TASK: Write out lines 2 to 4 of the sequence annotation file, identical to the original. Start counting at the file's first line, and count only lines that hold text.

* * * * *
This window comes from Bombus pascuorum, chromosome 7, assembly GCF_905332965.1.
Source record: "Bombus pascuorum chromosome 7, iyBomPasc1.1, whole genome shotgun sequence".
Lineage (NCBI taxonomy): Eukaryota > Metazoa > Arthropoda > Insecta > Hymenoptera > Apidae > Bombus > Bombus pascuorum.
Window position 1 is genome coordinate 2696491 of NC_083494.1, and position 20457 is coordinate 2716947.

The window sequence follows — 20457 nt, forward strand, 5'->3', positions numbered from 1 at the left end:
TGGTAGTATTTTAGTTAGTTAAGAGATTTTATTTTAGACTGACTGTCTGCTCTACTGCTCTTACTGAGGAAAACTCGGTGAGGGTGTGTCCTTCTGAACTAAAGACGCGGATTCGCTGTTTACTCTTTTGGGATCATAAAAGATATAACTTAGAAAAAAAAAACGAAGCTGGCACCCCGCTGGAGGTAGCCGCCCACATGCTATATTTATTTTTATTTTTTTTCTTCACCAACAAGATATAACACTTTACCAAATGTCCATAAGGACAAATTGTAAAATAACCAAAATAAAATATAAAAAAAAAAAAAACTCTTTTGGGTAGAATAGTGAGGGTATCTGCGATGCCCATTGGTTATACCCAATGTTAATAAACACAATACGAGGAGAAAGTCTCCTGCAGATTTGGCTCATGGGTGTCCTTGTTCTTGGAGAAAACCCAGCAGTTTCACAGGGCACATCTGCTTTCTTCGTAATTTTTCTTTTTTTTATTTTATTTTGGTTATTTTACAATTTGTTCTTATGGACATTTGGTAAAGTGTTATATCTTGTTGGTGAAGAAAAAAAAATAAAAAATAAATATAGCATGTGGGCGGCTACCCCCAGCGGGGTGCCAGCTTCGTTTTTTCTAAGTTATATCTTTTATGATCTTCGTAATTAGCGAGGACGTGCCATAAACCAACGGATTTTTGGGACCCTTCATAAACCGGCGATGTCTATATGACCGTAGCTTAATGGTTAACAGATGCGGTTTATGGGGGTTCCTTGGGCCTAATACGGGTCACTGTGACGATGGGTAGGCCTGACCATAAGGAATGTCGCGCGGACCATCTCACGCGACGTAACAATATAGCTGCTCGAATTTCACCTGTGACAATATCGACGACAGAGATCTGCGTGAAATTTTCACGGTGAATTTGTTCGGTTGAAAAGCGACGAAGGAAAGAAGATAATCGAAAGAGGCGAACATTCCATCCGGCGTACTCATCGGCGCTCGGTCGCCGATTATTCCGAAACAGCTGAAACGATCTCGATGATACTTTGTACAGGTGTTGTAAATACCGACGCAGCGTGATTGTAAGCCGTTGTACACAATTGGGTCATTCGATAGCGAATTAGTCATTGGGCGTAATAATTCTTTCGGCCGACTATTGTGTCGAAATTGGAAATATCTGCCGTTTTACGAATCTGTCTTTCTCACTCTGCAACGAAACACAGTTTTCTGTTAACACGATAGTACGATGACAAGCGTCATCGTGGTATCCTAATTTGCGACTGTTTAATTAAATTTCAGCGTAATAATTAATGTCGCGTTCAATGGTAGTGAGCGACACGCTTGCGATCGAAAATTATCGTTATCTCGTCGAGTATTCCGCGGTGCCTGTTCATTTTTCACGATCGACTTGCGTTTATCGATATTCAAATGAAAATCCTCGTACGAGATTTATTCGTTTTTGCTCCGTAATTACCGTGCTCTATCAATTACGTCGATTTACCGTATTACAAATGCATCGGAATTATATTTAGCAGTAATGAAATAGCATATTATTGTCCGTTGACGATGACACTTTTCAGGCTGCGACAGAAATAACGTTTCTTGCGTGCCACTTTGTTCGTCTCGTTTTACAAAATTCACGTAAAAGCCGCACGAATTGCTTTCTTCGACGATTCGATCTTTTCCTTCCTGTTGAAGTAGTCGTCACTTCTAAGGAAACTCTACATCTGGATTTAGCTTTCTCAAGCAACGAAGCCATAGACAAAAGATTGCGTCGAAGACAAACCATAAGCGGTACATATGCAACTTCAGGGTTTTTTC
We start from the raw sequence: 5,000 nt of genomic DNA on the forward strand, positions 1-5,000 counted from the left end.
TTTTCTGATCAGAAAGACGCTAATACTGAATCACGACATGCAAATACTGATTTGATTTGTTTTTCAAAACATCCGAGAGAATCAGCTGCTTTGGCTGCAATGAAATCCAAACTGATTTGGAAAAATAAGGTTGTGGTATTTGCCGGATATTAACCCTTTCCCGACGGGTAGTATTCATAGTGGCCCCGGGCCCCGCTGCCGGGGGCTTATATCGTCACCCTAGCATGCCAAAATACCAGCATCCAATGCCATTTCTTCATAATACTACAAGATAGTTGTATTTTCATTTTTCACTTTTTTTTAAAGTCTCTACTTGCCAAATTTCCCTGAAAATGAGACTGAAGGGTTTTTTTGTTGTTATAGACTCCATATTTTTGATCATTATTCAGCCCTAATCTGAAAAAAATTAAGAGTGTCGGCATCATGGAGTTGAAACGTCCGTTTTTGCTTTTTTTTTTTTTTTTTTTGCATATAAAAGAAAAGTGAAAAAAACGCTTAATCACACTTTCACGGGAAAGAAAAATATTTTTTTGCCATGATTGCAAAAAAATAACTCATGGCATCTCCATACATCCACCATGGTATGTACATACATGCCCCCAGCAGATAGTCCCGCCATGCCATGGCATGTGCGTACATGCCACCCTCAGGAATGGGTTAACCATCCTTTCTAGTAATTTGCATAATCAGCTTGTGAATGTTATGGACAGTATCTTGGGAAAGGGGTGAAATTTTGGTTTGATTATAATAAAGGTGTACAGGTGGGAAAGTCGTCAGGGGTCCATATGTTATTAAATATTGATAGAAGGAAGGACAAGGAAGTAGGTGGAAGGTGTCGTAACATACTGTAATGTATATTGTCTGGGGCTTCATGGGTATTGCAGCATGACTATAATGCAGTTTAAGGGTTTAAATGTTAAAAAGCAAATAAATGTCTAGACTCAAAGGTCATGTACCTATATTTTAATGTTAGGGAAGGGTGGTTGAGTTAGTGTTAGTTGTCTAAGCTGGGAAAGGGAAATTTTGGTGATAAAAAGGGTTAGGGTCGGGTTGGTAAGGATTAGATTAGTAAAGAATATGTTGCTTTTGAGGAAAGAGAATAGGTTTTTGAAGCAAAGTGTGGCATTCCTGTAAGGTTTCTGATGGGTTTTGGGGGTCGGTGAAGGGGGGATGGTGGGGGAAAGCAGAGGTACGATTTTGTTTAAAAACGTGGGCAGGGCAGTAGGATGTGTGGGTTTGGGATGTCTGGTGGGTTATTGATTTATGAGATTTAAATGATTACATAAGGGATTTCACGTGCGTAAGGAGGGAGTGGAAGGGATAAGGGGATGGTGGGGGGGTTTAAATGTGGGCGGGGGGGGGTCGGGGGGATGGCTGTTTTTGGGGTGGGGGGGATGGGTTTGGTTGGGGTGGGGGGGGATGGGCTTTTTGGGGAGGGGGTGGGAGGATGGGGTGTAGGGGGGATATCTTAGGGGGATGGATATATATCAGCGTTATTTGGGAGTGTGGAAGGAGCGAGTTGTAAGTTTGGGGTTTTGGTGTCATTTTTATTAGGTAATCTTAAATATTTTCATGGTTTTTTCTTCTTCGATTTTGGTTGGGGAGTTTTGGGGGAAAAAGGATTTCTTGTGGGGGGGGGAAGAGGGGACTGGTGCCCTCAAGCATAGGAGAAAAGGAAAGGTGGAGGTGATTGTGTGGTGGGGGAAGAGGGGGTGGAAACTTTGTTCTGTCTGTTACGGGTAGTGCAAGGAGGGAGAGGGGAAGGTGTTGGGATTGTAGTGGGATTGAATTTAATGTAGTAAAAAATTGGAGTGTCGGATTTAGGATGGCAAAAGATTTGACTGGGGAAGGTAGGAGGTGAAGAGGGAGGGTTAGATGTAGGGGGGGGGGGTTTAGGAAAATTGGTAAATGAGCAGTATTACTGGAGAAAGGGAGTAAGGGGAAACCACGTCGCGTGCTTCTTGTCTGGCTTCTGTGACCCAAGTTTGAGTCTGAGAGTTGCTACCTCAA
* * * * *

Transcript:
Source record: "Bombus pascuorum chromosome 7, iyBomPasc1.1, whole genome shotgun sequence".
Lineage (NCBI taxonomy): Eukaryota > Metazoa > Arthropoda > Insecta > Hymenoptera > Apidae > Bombus > Bombus pascuorum.
Window position 1 is genome coordinate 2696491 of NC_083494.1, and position 20457 is coordinate 2716947.